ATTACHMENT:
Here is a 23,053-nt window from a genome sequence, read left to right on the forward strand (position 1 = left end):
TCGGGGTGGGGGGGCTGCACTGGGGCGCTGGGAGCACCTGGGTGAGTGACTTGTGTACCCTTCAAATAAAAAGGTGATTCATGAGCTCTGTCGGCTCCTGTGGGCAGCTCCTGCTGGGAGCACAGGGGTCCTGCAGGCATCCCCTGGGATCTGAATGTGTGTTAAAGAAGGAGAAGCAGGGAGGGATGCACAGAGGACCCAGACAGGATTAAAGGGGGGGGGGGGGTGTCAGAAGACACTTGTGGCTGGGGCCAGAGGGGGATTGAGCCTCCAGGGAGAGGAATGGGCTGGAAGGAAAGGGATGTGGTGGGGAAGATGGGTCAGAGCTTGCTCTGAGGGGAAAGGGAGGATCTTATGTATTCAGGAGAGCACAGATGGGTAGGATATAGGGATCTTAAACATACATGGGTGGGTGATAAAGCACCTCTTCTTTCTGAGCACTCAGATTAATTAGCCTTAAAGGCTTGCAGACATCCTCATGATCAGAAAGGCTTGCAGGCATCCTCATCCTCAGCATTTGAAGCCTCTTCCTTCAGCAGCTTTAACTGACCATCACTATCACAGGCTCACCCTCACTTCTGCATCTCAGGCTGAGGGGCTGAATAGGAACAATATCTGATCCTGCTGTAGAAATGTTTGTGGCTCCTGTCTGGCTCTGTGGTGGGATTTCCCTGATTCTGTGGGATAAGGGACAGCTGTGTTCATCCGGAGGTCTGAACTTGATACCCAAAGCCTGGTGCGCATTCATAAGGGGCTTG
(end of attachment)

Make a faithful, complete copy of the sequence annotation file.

Here is a 23,053-nt window from a genome sequence, read left to right on the forward strand (position 1 = left end):
TCGGGGTGGGGGGGCTGCACTGGGGCGCTGGGAGCACCTGGGTGAGTGACTTGTGTACCCTTCAAATAAAAAGGTGATTCATGAGCTCTGTCGGCTCCTGTGGGCAGCTCCTGCTGGGAGCACAGGGGTCCTGCAGGCATCCCCTGGGATCTGAATGTGTGTTAAAGAAGGAGAAGCAGGGAGGGATGCACAGAGGACCCAGACAGGATTAAAGGGGGGGGGGGGGTGTCAGAAGACACTTGTGGCTGGGGCCAGAGGGGGATTGAGCCTCCAGGGAGAGGAATGGGCTGGAAGGAAAGGGATGTGGTGGGGAAGATGGGTCAGAGCTTGCTCTGAGGGGAAAGGGAGGATCTTATGTATTCAGGAGAGCACAGATGGGTAGGATATAGGGATCTTAAACATACATGGGTGGGTGATAAAGCACCTCTTCTTTCTGAGCACTCAGATTAATTAGCCTTAAAGGCTTGCAGACATCCTCATGATCAGAAAGGCTTGCAGGCATCCTCATCCTCAGCATTTGAAGCCTCTTCCTTCAGCAGCTTTAACTGACCATCACTATCACAGGCTCACCCTCACTTCTGCATCTCAGGCTGAGGGGCTGAATAGGAACAATATCTGATCCTGCTGTAGAAATGTTTGTGGCTCCTGTCTGGCTCTGTGGTGGGATTTCCCTGATTCTGTGGGATAAGGGACAGCTGTGTTCATCCGGAGGTCTGAACTTGATACCCAAAGCCTGGTGCGCATTCATAAGGGGCTTG